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Thurman Munson's widow, Diana, reflects at Old-Timers' Day

New York Yankees former player Roy White sits

New York Yankees former player Roy White sits in the dugout with the widows of former Yankees greats on Old Timer's Day at Yankee Stadium on Sunday, June 23, 2019. Diana Munson is second from the right.  Credit: Kathleen Malone-Van Dyke

Diana Munson reached out to Jean Stottlemyre after her husband, former Yankees pitcher and pitching coach Mel Stottlemyre, died Jan. 13 after a nearly 20-year battle with cancer. 

“Welcome to this awful, awful club,’’ Jean Stottlemyre, in a radio interview Sunday, said Munson told her. It was Jean Stottlemyre’s first visit to Old-Timers’ Day at Yankee Stadium without Mel.

Diana Munson essentially is the keeper of the flame in a group that includes the widows of Billy Martin, Bobby Murcer, Jim (Catfish) Hunter and, now, Stottlemyre. Her husband, Thurman, the Yankees’ captain, died Aug. 2, 1979, when his plane crashed during landing exercises at Akron-Canton Airport in his home state of Ohio. Munson, who was 32, became a pilot so he could visit his family more often during the season.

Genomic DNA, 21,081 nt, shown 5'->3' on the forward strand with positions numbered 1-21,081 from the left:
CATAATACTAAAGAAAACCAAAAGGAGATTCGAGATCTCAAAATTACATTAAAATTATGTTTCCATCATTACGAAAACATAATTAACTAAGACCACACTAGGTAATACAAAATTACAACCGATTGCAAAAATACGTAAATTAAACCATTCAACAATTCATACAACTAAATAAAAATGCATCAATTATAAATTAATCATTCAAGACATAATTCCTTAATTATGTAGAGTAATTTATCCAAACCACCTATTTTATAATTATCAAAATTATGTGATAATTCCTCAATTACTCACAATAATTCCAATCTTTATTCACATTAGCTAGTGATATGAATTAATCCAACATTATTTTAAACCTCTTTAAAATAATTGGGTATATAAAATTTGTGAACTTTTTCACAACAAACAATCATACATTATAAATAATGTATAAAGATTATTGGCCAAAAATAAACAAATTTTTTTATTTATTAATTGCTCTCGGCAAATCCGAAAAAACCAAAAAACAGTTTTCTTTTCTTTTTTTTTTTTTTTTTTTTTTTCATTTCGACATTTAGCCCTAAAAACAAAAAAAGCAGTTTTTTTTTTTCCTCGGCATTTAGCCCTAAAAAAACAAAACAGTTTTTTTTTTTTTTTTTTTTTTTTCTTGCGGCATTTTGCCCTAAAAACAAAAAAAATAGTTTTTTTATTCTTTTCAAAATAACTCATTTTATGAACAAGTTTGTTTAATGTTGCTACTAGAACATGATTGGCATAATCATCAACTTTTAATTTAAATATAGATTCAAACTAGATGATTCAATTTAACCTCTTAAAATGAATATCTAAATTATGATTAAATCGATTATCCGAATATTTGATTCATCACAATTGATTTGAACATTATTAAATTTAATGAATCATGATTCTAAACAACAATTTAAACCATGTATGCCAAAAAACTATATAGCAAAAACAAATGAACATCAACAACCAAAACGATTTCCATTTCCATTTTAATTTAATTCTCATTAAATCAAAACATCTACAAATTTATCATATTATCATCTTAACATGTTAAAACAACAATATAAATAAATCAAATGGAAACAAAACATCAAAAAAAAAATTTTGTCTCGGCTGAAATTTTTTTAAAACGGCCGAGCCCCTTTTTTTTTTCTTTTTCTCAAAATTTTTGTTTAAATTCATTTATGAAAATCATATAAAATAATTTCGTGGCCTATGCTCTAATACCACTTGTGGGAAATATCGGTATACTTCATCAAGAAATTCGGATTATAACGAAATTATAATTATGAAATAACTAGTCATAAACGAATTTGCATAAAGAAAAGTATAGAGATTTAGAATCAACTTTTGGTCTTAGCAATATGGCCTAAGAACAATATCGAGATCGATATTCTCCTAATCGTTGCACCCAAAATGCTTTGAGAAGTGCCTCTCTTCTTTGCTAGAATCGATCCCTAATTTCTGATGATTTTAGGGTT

“It’s a club you never want to join,’’ Diana Munson said. “We love Jean but obviously were very sorry to have lost Mel. But he fought a good fight.’’

Diana Munson joined Jill Martin, Kay Murcer and Jean Stottlemyre for the on-field introductions. Billy Martin, who played for and managed the Yankees, died in an automobile accident on Dec. 25, 1989. Bobby Murcer, a popular player who later became a Yankees broadcaster, died in 2008 from complications related to brain cancer.

Diana Munson received a loud ovation. “It’s 40 years, and when I see people with No. 15 jerseys, I always go hug them,’’ she said. “It means so much to me that they have that kind of love and loyalty.’’

It is a difficult reminder, she said, but also uplifting for her to return each year. “What I can’t believe is that they are still honoring him and remembering him,’’ she said. “New Yorkers are loyal and they never forget.’’

Thurman Munson would have turned 72 earlier this month. He had a career batting average of .292 and had three seasons of at least 100 RBIs during his 11-year career with the Yankees.

“Mr. [George] Steinbrenner always said he would manage, he was grooming him to be manager,’’ Diana Munson said.

She feels certain her husband would have remained with the Yankees, saying “The Yankees were always part of him and always will be.’’

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